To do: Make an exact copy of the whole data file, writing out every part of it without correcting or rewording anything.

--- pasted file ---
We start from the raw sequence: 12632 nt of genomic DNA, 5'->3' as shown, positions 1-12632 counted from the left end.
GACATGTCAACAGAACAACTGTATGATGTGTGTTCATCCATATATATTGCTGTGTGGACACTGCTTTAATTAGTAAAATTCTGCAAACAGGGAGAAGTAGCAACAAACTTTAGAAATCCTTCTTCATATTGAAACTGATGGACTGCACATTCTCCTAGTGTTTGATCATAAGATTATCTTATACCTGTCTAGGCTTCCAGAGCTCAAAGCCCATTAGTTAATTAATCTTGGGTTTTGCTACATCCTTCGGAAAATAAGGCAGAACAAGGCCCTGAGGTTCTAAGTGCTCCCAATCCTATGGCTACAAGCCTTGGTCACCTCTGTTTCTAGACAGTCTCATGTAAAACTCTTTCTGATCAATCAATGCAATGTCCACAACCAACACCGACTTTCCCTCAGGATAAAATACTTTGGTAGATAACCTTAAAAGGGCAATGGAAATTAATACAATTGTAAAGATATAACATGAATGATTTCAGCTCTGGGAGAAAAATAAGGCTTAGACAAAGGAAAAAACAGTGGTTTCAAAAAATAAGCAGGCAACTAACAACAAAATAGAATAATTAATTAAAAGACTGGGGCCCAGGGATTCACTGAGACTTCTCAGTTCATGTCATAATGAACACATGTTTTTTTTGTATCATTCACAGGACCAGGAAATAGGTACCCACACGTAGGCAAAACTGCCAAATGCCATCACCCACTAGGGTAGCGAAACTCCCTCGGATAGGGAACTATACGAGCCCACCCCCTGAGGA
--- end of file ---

We start from the raw sequence: 12632 nt of genomic DNA, 5'->3' as shown, positions 1-12632 counted from the left end.
GACATGTCAACAGAACAACTGTATGATGTGTGTTCATCCATATATATTGCTGTGTGGACACTGCTTTAATTAGTAAAATTCTGCAAACAGGGAGAAGTAGCAACAAACTTTAGAAATCCTTCTTCATATTGAAACTGATGGACTGCACATTCTCCTAGTGTTTGATCATAAGATTATCTTATACCTGTCTAGGCTTCCAGAGCTCAAAGCCCATTAGTTAATTAATCTTGGGTTTTGCTACATCCTTCGGAAAATAAGGCAGAACAAGGCCCTGAGGTTCTAAGTGCTCCCAATCCTATGGCTACAAGCCTTGGTCACCTCTGTTTCTAGACAGTCTCATGTAAAACTCTTTCTGATCAATCAATGCAATGTCCACAACCAACACCGACTTTCCCTCAGGATAAAATACTTTGGTAGATAACCTTAAAAGGGCAATGGAAATTAATACAATTGTAAAGATATAACATGAATGATTTCAGCTCTGGGAGAAAAATAAGGCTTAGACAAAGGAAAAAACAGTGGTTTCAAAAAATAAGCAGGCAACTAACAACAAAATAGAATAATTAATTAAAAGACTGGGGCCCAGGGATTCACTGAGACTTCTCAGTTCATGTCATAATGAACACATGTTTTTTTTGTATCATTCACAGGACCAGGAAATAGGTACCCACACGTAGGCAAAACTGCCAAATGCCATCACCCACTAGGGTAGCGAAACTCCCTCGGATAGGGAACTATACGAGCCCACCCCCTGAGGA